Morrisson’s have announced they’ll be hosting their first ever music festival. Titled ‘MFest’, it’ll be held in July at Harwood House, Leeds. Playing will be Matt Cardle, Cher Lloyd, Bob Geldof and the Human League. There’ll also be cookery demonstrations. We’re not sure who decided that this was a good idea, but it lead us to think about what other supermarket’s festivals might be like.
Marks And Spencer
Gentle, clean and literary. Great catering. This isn’t just a music festival; it’s a Marks and Spencers music festival etc. No camping- there’ll be B’n’B’s on site. Free lawn chairs and blankets for whoever wants them- you won’t have to stand cold in a muddy field while you’re waiting for the headliner to come on.
Rufus Wainwright, Arcade Fire and Lana del Ray.
Ethically sound, politically active. Heston’s in charge of the food and he’s done a hog roast (with dry ice mushrooms for vegetarians) In the comedy tent, Stewart Lee regales punters with anecdotes about carbon footprints and David Cameron. You can camp if you like, but there’s also the option of staying in a yurt with a solar-powered kettle.
Radiohead, Bombay Bicycle Club with a guest spot from Robyn.
The most popular choice, but committed to getting as much for free as possible. You can charge your phone on site but they’ll charge you a fiver to do so, and it’s not their fault if it gets nicked. The food and drink available is uninspiring, but utterly fine. In the lead up to the festival, you can collect points to access a priority area side of stage, but the scheme is structured so that nobody ever gets further than the bouncers.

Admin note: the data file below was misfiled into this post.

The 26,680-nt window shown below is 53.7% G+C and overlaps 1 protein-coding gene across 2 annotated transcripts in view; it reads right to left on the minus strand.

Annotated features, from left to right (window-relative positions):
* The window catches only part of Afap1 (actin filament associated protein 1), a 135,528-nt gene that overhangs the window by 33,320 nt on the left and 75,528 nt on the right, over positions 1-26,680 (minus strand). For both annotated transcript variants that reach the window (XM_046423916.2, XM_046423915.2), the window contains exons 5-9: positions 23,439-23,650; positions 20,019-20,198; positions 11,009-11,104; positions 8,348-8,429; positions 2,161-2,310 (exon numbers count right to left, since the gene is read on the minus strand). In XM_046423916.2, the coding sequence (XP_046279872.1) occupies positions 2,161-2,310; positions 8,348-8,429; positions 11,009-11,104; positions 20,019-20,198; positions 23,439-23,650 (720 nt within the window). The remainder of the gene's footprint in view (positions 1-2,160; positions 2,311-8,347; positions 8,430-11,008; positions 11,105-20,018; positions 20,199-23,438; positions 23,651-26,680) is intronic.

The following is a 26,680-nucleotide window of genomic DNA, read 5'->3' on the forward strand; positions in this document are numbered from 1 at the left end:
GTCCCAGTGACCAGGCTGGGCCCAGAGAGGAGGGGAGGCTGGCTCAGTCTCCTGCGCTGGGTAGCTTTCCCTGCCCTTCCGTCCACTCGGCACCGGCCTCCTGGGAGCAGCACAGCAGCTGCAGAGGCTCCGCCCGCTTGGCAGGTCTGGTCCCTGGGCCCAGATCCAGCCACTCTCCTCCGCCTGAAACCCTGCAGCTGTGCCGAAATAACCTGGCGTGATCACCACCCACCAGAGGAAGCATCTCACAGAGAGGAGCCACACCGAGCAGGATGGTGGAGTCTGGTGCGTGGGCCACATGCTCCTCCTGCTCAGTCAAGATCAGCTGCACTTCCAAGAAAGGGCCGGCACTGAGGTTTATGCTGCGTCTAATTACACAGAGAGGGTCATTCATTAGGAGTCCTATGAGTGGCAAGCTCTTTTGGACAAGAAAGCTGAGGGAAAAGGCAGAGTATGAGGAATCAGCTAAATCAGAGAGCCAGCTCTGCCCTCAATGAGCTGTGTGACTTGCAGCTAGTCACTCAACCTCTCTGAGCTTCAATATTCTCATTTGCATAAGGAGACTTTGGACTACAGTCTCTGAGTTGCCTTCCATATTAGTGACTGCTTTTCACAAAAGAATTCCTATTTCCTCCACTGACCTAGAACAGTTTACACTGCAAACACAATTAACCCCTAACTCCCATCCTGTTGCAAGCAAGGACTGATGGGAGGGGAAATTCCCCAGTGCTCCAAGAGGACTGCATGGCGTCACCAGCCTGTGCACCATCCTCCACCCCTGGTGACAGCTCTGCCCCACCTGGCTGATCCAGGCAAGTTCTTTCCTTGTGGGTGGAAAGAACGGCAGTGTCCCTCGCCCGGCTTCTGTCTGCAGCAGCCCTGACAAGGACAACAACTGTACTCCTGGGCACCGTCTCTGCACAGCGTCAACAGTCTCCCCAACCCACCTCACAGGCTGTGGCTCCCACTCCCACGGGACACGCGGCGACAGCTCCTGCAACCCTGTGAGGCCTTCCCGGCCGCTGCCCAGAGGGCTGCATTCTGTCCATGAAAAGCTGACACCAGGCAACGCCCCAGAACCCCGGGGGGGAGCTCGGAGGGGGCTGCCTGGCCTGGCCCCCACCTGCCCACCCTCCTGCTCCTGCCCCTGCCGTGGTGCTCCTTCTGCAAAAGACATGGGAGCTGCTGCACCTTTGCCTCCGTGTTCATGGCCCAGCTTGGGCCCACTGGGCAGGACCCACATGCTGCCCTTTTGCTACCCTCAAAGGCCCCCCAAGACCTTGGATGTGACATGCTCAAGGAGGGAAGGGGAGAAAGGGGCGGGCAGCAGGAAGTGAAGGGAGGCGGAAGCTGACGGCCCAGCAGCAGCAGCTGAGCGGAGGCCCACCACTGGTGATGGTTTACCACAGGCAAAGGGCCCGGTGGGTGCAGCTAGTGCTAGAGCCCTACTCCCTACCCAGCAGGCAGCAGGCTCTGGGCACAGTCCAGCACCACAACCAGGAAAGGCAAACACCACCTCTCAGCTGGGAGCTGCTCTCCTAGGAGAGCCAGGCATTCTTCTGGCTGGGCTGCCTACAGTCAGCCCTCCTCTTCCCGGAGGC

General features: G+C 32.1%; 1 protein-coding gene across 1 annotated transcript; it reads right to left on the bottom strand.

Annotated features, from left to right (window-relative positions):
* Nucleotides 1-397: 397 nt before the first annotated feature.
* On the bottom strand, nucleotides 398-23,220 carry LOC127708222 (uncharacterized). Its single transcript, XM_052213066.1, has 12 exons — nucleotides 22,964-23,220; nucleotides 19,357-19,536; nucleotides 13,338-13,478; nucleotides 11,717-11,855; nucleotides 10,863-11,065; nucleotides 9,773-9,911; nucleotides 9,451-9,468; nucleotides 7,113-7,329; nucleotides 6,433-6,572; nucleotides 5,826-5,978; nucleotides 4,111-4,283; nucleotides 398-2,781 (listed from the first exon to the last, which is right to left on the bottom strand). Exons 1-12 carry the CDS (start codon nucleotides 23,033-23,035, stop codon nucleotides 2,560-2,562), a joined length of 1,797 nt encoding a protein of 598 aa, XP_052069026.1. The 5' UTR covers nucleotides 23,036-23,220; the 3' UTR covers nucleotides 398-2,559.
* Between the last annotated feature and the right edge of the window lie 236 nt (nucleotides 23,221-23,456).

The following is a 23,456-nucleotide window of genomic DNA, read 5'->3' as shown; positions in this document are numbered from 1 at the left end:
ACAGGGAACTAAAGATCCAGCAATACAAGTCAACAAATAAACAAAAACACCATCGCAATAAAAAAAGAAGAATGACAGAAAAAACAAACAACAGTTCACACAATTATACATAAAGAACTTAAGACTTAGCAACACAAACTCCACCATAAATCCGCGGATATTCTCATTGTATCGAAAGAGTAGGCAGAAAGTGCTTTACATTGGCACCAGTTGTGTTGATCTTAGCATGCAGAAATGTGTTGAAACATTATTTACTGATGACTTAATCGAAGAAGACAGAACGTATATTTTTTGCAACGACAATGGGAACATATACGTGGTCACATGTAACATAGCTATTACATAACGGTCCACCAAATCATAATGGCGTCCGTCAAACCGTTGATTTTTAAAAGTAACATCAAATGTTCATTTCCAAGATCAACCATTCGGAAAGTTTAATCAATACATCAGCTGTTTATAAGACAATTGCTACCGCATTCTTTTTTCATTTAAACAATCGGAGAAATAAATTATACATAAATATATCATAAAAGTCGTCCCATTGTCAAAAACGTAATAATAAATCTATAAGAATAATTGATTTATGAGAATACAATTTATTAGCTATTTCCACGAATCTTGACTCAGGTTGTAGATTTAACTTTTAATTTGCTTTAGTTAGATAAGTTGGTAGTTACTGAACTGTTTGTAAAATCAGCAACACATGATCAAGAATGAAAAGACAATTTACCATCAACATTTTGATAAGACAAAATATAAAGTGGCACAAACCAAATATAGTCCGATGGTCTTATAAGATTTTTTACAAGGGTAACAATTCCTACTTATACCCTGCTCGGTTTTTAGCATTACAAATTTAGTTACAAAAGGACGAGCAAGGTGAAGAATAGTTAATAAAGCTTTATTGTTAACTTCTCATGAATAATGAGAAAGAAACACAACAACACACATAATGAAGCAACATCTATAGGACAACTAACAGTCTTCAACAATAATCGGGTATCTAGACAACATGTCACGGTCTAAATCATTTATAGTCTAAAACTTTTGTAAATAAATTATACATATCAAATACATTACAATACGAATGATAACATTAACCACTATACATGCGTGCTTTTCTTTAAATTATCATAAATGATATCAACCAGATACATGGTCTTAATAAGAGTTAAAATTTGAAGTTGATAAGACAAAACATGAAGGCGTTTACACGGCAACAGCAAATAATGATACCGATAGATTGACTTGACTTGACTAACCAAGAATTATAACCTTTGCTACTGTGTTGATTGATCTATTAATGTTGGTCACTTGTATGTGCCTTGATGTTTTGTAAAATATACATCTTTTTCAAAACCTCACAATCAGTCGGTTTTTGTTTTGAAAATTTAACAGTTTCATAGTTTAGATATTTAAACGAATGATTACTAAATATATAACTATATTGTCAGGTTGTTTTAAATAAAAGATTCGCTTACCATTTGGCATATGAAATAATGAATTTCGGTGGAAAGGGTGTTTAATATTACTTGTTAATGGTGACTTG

Kings of Leon, Olly Murs and Jessie J.
Cheap and cheerful. Due to its being owned by Wal-Mark in the US, there’s a large American bent- so it’s burgers, hot dogs and Bud Light. There’s no luxury camping but there’ll be tents on sale for a tenner if anyone’s forgotten theirs. The quality of the tents won’t stand a blustery night- but you can always buy a new one in the morning.
Kasabian, Diana Vickers and Rizzle Kicks.
Disappointing, but never pretends to be something it’s not. Realistically, this is just the bandstand in the local park with some fairy lights chucked on to it.
Stacey Solomon, Kerry Katona.